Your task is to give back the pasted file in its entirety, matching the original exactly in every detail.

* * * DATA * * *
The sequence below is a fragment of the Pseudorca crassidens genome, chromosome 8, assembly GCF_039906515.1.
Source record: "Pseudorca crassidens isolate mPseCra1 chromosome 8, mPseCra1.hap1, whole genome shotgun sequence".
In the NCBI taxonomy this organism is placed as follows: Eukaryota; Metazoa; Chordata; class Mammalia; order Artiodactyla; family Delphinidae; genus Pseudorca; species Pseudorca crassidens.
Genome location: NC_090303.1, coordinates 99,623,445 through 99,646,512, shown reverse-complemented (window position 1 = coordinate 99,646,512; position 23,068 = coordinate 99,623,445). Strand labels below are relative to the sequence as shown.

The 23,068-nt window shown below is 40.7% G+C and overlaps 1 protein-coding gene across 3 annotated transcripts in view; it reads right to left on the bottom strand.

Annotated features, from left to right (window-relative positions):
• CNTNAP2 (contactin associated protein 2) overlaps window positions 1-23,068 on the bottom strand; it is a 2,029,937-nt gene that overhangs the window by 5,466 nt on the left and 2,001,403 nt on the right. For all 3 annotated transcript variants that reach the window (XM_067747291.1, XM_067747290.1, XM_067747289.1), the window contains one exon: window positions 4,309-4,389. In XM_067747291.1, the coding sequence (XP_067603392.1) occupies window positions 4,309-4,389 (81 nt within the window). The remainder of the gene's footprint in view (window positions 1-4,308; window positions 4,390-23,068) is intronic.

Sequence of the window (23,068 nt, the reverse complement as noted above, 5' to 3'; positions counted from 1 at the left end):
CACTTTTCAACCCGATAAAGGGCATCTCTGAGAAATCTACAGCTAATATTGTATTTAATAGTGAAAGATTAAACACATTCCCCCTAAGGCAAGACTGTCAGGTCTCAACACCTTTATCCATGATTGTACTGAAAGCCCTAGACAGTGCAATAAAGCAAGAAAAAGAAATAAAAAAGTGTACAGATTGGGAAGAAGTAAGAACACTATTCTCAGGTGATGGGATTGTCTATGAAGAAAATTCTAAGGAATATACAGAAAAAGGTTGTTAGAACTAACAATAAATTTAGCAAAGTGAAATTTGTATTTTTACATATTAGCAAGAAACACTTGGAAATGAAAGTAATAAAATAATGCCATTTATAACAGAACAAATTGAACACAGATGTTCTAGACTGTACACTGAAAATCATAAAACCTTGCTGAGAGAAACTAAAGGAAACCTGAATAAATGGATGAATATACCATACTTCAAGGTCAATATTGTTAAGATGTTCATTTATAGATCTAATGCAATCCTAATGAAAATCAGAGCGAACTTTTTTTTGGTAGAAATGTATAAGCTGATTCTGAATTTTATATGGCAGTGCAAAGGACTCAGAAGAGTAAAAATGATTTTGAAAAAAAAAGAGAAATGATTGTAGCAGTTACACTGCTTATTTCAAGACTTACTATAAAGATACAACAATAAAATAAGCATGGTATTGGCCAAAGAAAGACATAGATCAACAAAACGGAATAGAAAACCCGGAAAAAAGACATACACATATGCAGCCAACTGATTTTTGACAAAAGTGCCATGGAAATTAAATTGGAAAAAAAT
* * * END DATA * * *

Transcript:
The sequence below is a fragment of the Pseudorca crassidens genome, chromosome 8, assembly GCF_039906515.1.
Source record: "Pseudorca crassidens isolate mPseCra1 chromosome 8, mPseCra1.hap1, whole genome shotgun sequence".
In the NCBI taxonomy this organism is placed as follows: Eukaryota; Metazoa; Chordata; class Mammalia; order Artiodactyla; family Delphinidae; genus Pseudorca; species Pseudorca crassidens.
Genome location: NC_090303.1, coordinates 99,623,445 through 99,646,512, shown reverse-complemented (window position 1 = coordinate 99,646,512; position 23,068 = coordinate 99,623,445). Strand labels below are relative to the sequence as shown.

The 23,068-nt window shown below is 40.7% G+C and overlaps 1 protein-coding gene across 3 annotated transcripts in view; it reads right to left on the bottom strand.

Annotated features, from left to right (window-relative positions):
• CNTNAP2 (contactin associated protein 2) overlaps window positions 1-23,068 on the bottom strand; it is a 2,029,937-nt gene that overhangs the window by 5,466 nt on the left and 2,001,403 nt on the right. For all 3 annotated transcript variants that reach the window (XM_067747291.1, XM_067747290.1, XM_067747289.1), the window contains one exon: window positions 4,309-4,389. In XM_067747291.1, the coding sequence (XP_067603392.1) occupies window positions 4,309-4,389 (81 nt within the window). The remainder of the gene's footprint in view (window positions 1-4,308; window positions 4,390-23,068) is intronic.

Sequence of the window (23,068 nt, the reverse complement as noted above, 5' to 3'; positions counted from 1 at the left end):
CACTTTTCAACCCGATAAAGGGCATCTCTGAGAAATCTACAGCTAATATTGTATTTAATAGTGAAAGATTAAACACATTCCCCCTAAGGCAAGACTGTCAGGTCTCAACACCTTTATCCATGATTGTACTGAAAGCCCTAGACAGTGCAATAAAGCAAGAAAAAGAAATAAAAAAGTGTACAGATTGGGAAGAAGTAAGAACACTATTCTCAGGTGATGGGATTGTCTATGAAGAAAATTCTAAGGAATATACAGAAAAAGGTTGTTAGAACTAACAATAAATTTAGCAAAGTGAAATTTGTATTTTTACATATTAGCAAGAAACACTTGGAAATGAAAGTAATAAAATAATGCCATTTATAACAGAACAAATTGAACACAGATGTTCTAGACTGTACACTGAAAATCATAAAACCTTGCTGAGAGAAACTAAAGGAAACCTGAATAAATGGATGAATATACCATACTTCAAGGTCAATATTGTTAAGATGTTCATTTATAGATCTAATGCAATCCTAATGAAAATCAGAGCGAACTTTTTTTTGGTAGAAATGTATAAGCTGATTCTGAATTTTATATGGCAGTGCAAAGGACTCAGAAGAGTAAAAATGATTTTGAAAAAAAAAGAGAAATGATTGTAGCAGTTACACTGCTTATTTCAAGACTTACTATAAAGATACAACAATAAAATAAGCATGGTATTGGCCAAAGAAAGACATAGATCAACAAAACGGAATAGAAAACCCGGAAAAAAGACATACACATATGCAGCCAACTGATTTTTGACAAAAGTGCCATGGAAATTAAATTGGAAAAAAAT